Pop quiz, parents: Name three popular social media apps.
Facebook, Twitter and Instagram continue to be among the most popular applications for teens, and even adults.
But what about alternative messaging apps like After School, Kik, WhatsApp or Omegle? While less well known, they are growing in popularity among young users.
According to the Pew Research Center, 73 percent of teens now have access to a smartphone, while 33 percent are now using these alternative messaging apps to communicate with peers or even potential predators.
Keeping tabs on an increasingly complex and secretive digital world of social media and mobile apps can be a tall order for parents of teenagers.
Just ask Chris McKenna, a former youth pastor at Cornerstone Church in Caledonia, who's dedicated a large portion of his life in the past two years trying to arm parents across West Michigan with tools and information to keep up.
"All the time, I get a parent who just says ‘I don’t even know where to begin,'" McKenna told FOX 17.
“The problem is the amount of information and the number of apps, and the number of devices, is so vast they just don’t know where to begin, so in paralysis they just don’t do anything.”
McKenna's website, ProtectYoungEyes.com, is his effort to help parents avoid that paralysis feeling by providing strategies for social media use and a run-down of the most popular apps currently being used by teens.
>> Take McKenna's Quiz for Parents: Assess your internet risk
“When you think about it, the issues are the same: Sexual predators are not new, pornography is not new, bullying is not new," he said. "What’s new is there are different doors to these issues."
After School is a smartphone app that has exploded in popularity among high school students in the past year—now used on more than 75 percent of high school campuses nationwide, according to its developers—and it's one of many that allows its users to engage anonymously, McKenna said.
The anonymity, which McKenna says rules the Internet, is what puts teens at a greater risk of being the subject of online bullying, threats and harassment.
“Anonymity is clearly the going trend in apps, whether it’s Yik Yak, After School, Whisper, where I want to divulge all of my secrets, say all kinds of things I’d never say to another person, social media gives me a platform to do that," he said.
“Now you’ve given them the ability to say whatever they want, to whomever they want, without any accountability and naturally that’s going to increase their risk tolerance for what they’re going to say.”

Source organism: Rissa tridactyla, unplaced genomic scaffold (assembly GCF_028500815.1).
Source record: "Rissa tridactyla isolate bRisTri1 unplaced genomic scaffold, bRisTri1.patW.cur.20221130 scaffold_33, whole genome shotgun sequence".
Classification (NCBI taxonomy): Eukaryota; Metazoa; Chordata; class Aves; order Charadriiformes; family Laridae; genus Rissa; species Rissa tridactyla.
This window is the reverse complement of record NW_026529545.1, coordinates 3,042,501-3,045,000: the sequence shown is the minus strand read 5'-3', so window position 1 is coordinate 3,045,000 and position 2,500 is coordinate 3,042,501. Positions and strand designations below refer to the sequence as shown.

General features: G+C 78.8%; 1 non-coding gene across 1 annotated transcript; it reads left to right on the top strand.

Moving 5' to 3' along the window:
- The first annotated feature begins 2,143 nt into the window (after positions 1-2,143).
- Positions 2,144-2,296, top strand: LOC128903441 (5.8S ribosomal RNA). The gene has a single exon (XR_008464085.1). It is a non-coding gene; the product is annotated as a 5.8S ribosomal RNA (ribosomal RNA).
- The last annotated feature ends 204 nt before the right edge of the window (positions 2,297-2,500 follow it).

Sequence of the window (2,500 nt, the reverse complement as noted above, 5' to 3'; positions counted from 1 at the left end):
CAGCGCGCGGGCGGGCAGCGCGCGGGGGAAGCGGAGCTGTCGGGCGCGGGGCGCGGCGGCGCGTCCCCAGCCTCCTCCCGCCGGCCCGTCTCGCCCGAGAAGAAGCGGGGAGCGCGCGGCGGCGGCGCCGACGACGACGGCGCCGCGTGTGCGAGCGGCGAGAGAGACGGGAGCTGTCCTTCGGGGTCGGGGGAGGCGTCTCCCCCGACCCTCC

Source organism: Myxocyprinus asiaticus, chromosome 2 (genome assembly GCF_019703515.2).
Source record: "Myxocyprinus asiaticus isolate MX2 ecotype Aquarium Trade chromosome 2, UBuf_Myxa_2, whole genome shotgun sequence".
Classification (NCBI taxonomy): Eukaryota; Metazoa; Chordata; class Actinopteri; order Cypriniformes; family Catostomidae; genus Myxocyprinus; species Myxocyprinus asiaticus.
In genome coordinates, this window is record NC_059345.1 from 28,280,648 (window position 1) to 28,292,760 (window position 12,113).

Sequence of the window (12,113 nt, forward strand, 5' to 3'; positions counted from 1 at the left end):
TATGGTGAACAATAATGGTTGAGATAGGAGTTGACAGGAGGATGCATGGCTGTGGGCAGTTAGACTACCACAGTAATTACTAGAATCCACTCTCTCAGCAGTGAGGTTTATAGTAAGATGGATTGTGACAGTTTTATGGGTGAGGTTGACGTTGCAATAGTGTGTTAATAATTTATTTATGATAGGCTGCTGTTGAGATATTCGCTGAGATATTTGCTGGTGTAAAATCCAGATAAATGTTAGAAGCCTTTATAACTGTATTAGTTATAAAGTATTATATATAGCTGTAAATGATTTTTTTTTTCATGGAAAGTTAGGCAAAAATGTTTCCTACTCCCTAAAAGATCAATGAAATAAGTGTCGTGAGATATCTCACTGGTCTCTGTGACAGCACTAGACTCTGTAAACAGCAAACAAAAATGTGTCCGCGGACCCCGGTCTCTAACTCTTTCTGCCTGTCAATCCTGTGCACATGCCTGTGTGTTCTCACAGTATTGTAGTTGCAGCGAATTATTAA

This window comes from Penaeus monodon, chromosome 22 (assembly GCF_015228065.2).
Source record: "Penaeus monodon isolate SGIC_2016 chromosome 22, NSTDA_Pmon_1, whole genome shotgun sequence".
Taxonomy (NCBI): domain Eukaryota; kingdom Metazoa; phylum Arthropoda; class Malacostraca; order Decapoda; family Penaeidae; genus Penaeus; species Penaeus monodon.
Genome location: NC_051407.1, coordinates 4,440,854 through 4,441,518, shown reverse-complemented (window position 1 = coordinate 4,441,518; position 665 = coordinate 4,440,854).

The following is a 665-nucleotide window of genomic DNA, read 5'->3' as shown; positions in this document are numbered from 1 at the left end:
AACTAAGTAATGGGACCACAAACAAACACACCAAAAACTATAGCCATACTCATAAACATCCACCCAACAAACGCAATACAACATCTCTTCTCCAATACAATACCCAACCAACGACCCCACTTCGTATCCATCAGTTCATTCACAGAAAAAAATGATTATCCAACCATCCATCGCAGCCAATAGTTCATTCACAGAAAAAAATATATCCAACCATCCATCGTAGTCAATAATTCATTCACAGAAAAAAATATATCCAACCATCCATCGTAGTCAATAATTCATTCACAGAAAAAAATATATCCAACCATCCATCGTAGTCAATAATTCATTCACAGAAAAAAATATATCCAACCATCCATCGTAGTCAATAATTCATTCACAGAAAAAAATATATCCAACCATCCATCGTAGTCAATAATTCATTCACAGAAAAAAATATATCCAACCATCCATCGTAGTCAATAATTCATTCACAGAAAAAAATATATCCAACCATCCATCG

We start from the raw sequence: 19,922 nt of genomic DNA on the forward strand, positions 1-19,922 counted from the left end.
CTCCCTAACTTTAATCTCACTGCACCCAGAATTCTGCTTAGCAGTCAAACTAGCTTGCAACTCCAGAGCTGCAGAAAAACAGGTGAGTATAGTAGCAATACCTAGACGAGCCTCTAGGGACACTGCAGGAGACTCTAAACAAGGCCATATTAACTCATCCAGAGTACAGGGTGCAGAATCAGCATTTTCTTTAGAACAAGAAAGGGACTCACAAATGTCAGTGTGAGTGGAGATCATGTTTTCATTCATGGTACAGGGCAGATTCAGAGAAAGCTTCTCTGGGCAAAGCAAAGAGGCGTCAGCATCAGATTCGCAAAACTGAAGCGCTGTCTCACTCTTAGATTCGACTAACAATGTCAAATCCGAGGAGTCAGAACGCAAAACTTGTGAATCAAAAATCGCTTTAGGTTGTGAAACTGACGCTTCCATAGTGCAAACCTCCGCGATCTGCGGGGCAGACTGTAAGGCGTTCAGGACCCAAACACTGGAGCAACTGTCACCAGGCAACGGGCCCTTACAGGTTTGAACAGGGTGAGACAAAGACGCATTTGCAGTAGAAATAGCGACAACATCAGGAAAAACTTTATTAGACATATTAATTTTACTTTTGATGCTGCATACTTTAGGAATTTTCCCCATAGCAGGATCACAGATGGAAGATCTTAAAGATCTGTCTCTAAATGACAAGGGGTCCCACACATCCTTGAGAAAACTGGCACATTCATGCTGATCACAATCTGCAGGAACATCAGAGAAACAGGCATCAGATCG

While there's potential for abuse or risk of harassment, cutting off your teen completely from using the apps is likely not your best bet, according to Jesilee Bonofiglio, a Grand Rapids social worker who counsels parents and teens on social media use and abuse regularly.
“It is going back to this social interaction that a lot of these students need, they crave and suddenly they get," she said.
"The teenage brain wants to connect, it needs more experiences and more connections, so now we’ve opened up a whole new universe of connecting with the entire world."
Bonofiglio and McKenna both agree that a parent's best approach is keep communication open with their teen in order to better understand what the apps are being used for and who they're communicating with while using them.
"No matter how much your kid is trying, seeming to push you out of their lives, they still need you. Keep up the communication," she said.
And setting limits is encouraged.
“I’m not going to take the internet out of your hands," McKenna said, recommending parents limit usage to just three or four approved applications only.
"It’s something you need to learn how to use and I want you to use it, but understand the power of what you hold in your hands. Because you’re not saying the internet is evil and I don’t want you to use it. In fact, I try to say that to teens all the time."
Developers, too, are beginning to acknowledge their responsibility to keep their young users safe.
After being briefly pulled from Apple's app store following complaints, developers of the After School app contend safety is now "in their core DNA."
Michael Luchies, content director for After School, told FOX 17 the app now has a zero tolerance policy for misuse and a five-step process in place to address and eliminate cyber bullying.
“We will block or ban users who violate our community guidelines," Luchies said. "Every post goes through moderation before a student sees it, and there are humans viewing it.”
Luchies said the app is designed to offer a safe place for students to connect. In West Michigan, some schools average anywhere between 200 to more than 500 student users.
But the app continues to be a closed and private network that only high school students can access, which Luchies contends is necessary to keep its users safe from predators.
“We want to improve their lives, we don’t want to just provide a place where they communicate with anyone with no boundaries," he said. "You don’t want to build highways without putting up traffic signs and speed limits.”
For McKenna, it's not just about leveling the playing field for parents, but enlightening teens too.
“One click at a time you can end up somewhere you never started at," he said. "The same happens in conversations through an app like After School where it starts out a certain way, innocent enough, but one click, conversation, post at a time, it’s pretty easy to end up somewhere you never dreamed of starting.”